Once we drift off to sleep, we face 8 hours of dreams and rest, to wake up feeling rejuvenated with little to no memory of the many hours that we lay unconscious. Here’s all the bizarre things our body goes through when we catch some Zzz’s.
1. First, we begin our sleep in a non-REM stage, known as the N1 stage. This progresses to the deeper N3 stage, where our minds gradually become less responsive to stimuli around us, making it harder to wake up, and slowing all functions down.
2. Half of our night is spent in the N2 or in between phase, which is where scientists believe long term memories are filed away.
3. Then, you hit the REM stage. Your eyes dart back and forth rapidly, and pulse, temperature and breathing levels readjust to daytime levels. While your body remains still, your sympathetic nervous system is lit up.
4. Our bodies undergo the sleep stages up to five times a night. REM sleep only lasts for a few minutes, but gets longer with each cycle, until it reaches a 30 minute duration.
5. Your temperature drops a few degrees as you get drowsy, and is the lowest two hours before your waking point. Your body thermometer is turned off during REM sleep.
6. Paralysis – a temporary kind. The brainstem plays a key role in the sleep process, communicating with the hypothalamus and creating a chemical called GABA which calms “arousal centers” that might negatively affect sleep. The brainstem then sends signals to temporarily paralyze muscles that stop mobility of the body.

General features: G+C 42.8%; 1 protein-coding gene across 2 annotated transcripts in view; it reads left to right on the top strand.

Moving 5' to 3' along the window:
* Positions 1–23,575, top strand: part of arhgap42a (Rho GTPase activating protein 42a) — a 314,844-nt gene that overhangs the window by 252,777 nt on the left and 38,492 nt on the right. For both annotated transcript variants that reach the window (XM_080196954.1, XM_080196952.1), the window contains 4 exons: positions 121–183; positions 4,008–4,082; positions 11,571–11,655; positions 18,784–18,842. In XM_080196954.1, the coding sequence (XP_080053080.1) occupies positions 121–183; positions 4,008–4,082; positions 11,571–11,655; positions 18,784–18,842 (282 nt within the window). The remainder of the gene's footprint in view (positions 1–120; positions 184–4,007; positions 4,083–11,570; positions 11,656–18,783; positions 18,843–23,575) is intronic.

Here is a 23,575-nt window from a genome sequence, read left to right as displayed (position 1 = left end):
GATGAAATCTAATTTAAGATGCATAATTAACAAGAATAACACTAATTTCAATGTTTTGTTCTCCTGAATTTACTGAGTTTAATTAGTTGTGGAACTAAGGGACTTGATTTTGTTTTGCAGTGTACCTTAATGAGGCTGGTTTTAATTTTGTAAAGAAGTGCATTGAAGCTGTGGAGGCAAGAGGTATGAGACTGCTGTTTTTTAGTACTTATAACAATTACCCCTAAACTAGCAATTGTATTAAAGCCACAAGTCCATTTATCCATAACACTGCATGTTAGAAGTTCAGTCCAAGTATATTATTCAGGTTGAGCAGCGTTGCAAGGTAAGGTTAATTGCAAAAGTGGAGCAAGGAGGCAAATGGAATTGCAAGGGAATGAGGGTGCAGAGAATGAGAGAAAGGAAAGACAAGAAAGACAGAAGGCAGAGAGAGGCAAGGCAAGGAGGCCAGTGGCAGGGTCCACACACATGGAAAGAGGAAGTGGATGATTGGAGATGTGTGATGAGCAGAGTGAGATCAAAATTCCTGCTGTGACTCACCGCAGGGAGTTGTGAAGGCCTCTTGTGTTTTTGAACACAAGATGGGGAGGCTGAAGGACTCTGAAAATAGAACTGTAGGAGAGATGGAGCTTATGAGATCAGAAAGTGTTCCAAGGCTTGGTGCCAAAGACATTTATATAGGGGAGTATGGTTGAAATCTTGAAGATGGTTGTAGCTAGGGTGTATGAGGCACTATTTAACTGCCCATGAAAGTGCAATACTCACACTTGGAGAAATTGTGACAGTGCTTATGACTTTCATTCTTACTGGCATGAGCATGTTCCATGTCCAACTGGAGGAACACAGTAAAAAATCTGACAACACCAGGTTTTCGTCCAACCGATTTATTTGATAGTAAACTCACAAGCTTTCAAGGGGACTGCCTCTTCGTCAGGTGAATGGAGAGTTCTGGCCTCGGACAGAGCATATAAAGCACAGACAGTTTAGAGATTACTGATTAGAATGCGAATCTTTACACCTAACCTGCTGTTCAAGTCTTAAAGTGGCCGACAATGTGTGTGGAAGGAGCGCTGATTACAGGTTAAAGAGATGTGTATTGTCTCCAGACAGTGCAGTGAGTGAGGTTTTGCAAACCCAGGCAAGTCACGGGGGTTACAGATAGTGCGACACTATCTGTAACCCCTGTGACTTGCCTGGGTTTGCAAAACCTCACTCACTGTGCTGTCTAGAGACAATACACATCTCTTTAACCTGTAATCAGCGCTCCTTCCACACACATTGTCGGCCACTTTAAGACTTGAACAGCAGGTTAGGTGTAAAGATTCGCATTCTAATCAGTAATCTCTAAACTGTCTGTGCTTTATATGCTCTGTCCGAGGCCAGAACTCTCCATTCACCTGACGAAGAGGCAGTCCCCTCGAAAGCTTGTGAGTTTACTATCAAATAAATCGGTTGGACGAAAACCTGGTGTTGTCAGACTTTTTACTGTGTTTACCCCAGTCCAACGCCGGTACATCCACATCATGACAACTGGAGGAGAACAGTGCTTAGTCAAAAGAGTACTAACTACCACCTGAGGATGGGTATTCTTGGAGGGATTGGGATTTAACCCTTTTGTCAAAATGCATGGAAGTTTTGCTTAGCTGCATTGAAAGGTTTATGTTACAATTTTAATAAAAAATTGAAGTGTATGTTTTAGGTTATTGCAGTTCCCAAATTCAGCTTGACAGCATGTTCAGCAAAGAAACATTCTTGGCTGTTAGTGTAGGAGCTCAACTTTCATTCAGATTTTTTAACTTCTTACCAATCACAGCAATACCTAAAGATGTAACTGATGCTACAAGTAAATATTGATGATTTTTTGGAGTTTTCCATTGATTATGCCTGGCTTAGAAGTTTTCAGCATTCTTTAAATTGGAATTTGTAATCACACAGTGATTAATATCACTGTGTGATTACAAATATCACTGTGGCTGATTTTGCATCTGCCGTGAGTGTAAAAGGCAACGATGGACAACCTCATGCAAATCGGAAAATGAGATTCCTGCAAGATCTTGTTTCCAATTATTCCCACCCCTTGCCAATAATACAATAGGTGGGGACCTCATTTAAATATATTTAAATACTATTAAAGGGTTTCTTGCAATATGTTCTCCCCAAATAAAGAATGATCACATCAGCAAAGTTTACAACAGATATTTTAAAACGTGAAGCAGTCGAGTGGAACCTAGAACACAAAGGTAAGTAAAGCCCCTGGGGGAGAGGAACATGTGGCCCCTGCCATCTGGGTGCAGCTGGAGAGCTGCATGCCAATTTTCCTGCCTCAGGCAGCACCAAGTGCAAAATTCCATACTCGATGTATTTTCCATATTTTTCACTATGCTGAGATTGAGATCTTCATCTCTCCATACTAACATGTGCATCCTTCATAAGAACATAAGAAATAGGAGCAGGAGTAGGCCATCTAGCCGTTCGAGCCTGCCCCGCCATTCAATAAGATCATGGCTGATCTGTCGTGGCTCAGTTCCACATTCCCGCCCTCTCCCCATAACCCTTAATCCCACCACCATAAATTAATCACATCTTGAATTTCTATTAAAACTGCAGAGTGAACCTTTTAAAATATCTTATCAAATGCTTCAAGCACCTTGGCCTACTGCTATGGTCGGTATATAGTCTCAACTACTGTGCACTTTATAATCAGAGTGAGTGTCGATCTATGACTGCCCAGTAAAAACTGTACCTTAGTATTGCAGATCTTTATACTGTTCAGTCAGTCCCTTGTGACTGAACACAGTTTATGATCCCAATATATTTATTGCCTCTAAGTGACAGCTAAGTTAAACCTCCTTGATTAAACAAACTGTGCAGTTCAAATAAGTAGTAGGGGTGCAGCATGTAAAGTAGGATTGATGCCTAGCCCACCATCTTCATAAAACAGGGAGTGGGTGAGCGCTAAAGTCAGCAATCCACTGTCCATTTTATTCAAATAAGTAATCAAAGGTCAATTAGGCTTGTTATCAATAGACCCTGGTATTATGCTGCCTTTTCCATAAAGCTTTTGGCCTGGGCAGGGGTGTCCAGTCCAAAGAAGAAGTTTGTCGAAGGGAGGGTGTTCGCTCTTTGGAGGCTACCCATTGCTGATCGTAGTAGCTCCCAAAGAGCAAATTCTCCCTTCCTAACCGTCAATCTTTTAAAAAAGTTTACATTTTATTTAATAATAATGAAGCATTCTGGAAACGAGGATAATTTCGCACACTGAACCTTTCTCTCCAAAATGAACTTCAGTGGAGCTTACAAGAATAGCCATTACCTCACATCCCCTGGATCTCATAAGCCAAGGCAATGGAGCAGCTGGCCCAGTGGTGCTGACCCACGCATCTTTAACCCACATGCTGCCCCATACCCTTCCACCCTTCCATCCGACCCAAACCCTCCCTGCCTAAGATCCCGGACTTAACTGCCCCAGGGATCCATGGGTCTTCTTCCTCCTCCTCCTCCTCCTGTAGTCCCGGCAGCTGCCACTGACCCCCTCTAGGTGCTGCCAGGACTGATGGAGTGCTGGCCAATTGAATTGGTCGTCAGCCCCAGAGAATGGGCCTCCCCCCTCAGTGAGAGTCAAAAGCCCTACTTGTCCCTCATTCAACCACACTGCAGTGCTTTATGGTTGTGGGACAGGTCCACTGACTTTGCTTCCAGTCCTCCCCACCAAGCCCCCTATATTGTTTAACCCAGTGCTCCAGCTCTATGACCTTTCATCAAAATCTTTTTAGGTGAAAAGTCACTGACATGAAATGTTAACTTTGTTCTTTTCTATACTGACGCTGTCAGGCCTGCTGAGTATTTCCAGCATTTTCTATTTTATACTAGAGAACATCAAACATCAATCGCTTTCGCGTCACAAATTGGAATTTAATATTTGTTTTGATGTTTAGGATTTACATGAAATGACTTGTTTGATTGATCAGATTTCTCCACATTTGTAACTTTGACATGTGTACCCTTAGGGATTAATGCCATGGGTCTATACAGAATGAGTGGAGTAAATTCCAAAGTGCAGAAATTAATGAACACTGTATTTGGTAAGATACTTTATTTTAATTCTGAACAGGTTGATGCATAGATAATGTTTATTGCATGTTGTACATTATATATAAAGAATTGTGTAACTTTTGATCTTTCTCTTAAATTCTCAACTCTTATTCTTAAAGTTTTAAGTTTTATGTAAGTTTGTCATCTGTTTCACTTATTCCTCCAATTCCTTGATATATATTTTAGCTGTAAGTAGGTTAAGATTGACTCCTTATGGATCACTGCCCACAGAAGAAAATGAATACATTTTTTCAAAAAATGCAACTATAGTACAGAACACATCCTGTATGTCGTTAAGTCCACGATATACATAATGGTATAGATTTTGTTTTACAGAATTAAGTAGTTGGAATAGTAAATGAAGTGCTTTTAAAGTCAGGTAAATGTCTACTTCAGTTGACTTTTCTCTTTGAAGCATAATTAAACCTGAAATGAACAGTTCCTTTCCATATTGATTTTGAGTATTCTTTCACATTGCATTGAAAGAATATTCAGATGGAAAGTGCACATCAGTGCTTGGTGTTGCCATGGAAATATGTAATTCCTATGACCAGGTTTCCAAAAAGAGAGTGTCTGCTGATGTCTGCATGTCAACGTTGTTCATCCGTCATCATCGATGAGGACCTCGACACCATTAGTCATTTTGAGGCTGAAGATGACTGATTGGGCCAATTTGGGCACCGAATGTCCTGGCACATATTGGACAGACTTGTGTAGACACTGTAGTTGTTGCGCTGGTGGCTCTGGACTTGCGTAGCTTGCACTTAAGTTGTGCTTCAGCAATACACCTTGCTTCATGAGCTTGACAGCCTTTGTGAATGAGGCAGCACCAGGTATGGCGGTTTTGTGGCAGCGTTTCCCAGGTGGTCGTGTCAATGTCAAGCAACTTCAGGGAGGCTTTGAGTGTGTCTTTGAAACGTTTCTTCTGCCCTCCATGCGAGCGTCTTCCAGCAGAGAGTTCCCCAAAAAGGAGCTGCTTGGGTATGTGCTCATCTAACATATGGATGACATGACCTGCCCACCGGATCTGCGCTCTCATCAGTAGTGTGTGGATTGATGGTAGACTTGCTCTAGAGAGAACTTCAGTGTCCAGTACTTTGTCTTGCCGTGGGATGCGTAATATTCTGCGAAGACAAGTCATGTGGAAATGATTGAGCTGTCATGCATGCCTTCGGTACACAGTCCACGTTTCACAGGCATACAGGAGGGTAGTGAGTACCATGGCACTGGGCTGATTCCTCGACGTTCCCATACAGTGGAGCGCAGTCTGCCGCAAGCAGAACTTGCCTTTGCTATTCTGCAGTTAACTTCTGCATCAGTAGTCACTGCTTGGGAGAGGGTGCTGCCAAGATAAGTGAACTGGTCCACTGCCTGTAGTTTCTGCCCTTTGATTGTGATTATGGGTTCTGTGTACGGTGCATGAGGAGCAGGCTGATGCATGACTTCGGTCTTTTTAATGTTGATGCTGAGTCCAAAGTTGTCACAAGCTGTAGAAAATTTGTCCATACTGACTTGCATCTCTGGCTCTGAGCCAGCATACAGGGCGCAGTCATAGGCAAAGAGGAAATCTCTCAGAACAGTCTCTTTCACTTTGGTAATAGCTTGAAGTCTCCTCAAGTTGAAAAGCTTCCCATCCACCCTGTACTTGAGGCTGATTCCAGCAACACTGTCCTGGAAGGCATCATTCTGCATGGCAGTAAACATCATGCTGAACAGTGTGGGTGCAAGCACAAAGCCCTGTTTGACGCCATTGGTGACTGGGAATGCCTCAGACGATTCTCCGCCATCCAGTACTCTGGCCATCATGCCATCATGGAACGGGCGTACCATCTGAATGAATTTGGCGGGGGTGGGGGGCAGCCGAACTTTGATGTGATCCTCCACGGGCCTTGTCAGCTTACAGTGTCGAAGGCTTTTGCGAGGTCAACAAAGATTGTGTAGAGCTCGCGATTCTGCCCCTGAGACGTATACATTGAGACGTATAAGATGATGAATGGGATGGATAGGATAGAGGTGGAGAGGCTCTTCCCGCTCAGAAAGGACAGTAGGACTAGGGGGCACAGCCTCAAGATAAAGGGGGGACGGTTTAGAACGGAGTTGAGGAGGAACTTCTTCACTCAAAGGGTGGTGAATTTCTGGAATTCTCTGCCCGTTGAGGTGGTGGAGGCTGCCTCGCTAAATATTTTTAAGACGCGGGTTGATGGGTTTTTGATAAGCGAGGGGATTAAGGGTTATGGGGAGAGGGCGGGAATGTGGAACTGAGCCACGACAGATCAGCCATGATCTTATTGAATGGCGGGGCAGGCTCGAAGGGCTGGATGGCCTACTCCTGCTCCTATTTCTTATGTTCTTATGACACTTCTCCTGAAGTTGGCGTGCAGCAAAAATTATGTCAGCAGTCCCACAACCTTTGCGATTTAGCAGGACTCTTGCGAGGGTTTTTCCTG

7. Your body is flooded with hormones – melatonin controls sleep patterns and is controlled by the pineal gland. Your pituitary gland releases a growth hormone, which causes your body to repair and heal itself.
8. Your body and immune system release cytokines, which are small proteins that fight inflammation, trauma, and infections of all sorts. This is why sleeping when you’re ill or weak is important – it helps your immune system thrive and function optimally.
9. You know when you sometimes feel lame you’re falling in your sleep? It’s called a hypnagogic jerk, and is common when you fall asleep. It happens when your body is paralyzed mid dream, but starts a dream before the body is in full “off” mode.
10. You start to shed your skin. This is not the cutest aspect of sleeping, but our skin sheds every night as it generates new cells. Approximately a third of your pillow weight is made up of dead skin cells.